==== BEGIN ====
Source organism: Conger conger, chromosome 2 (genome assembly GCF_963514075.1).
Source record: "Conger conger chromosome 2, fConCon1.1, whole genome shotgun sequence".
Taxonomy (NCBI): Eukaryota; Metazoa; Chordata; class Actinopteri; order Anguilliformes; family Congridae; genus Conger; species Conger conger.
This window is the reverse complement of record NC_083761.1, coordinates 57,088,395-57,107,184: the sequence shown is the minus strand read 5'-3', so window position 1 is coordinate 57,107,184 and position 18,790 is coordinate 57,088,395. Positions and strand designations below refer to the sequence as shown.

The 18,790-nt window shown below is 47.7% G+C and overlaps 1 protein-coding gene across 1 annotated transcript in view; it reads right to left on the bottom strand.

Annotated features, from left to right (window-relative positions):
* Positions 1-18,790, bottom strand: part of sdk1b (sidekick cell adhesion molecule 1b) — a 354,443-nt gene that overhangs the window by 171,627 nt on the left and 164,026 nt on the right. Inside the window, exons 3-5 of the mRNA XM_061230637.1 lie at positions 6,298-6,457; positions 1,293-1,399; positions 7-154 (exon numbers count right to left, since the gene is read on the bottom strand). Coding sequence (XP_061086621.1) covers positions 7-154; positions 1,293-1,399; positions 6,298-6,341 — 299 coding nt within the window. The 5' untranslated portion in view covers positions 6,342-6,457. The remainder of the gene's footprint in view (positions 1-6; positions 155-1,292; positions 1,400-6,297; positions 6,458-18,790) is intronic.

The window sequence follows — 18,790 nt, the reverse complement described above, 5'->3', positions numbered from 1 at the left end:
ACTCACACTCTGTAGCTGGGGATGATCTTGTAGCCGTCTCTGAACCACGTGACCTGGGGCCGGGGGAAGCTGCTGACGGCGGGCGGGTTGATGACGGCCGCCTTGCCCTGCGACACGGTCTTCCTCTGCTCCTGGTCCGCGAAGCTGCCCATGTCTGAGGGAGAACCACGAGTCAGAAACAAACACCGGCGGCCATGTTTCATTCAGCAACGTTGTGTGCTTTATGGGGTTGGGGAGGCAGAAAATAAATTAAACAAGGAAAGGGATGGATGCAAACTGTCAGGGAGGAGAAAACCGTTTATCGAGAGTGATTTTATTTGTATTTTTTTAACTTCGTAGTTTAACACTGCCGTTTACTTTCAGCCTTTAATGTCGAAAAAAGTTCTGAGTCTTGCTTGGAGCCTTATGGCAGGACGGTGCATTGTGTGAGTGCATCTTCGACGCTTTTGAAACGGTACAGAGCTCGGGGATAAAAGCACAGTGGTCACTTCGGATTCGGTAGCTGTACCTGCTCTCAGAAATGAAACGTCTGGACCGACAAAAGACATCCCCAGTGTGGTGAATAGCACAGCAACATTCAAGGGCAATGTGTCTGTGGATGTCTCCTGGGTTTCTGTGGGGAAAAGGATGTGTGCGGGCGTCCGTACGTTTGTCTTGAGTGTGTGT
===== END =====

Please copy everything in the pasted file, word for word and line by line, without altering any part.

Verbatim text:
Source organism: Conger conger, chromosome 2 (genome assembly GCF_963514075.1).
Source record: "Conger conger chromosome 2, fConCon1.1, whole genome shotgun sequence".
Taxonomy (NCBI): Eukaryota; Metazoa; Chordata; class Actinopteri; order Anguilliformes; family Congridae; genus Conger; species Conger conger.
This window is the reverse complement of record NC_083761.1, coordinates 57,088,395-57,107,184: the sequence shown is the minus strand read 5'-3', so window position 1 is coordinate 57,107,184 and position 18,790 is coordinate 57,088,395. Positions and strand designations below refer to the sequence as shown.

The 18,790-nt window shown below is 47.7% G+C and overlaps 1 protein-coding gene across 1 annotated transcript in view; it reads right to left on the bottom strand.

Annotated features, from left to right (window-relative positions):
* Positions 1-18,790, bottom strand: part of sdk1b (sidekick cell adhesion molecule 1b) — a 354,443-nt gene that overhangs the window by 171,627 nt on the left and 164,026 nt on the right. Inside the window, exons 3-5 of the mRNA XM_061230637.1 lie at positions 6,298-6,457; positions 1,293-1,399; positions 7-154 (exon numbers count right to left, since the gene is read on the bottom strand). Coding sequence (XP_061086621.1) covers positions 7-154; positions 1,293-1,399; positions 6,298-6,341 — 299 coding nt within the window. The 5' untranslated portion in view covers positions 6,342-6,457. The remainder of the gene's footprint in view (positions 1-6; positions 155-1,292; positions 1,400-6,297; positions 6,458-18,790) is intronic.

The window sequence follows — 18,790 nt, the reverse complement described above, 5'->3', positions numbered from 1 at the left end:
ACTCACACTCTGTAGCTGGGGATGATCTTGTAGCCGTCTCTGAACCACGTGACCTGGGGCCGGGGGAAGCTGCTGACGGCGGGCGGGTTGATGACGGCCGCCTTGCCCTGCGACACGGTCTTCCTCTGCTCCTGGTCCGCGAAGCTGCCCATGTCTGAGGGAGAACCACGAGTCAGAAACAAACACCGGCGGCCATGTTTCATTCAGCAACGTTGTGTGCTTTATGGGGTTGGGGAGGCAGAAAATAAATTAAACAAGGAAAGGGATGGATGCAAACTGTCAGGGAGGAGAAAACCGTTTATCGAGAGTGATTTTATTTGTATTTTTTTAACTTCGTAGTTTAACACTGCCGTTTACTTTCAGCCTTTAATGTCGAAAAAAGTTCTGAGTCTTGCTTGGAGCCTTATGGCAGGACGGTGCATTGTGTGAGTGCATCTTCGACGCTTTTGAAACGGTACAGAGCTCGGGGATAAAAGCACAGTGGTCACTTCGGATTCGGTAGCTGTACCTGCTCTCAGAAATGAAACGTCTGGACCGACAAAAGACATCCCCAGTGTGGTGAATAGCACAGCAACATTCAAGGGCAATGTGTCTGTGGATGTCTCCTGGGTTTCTGTGGGGAAAAGGATGTGTGCGGGCGTCCGTACGTTTGTCTTGAGTGTGTGT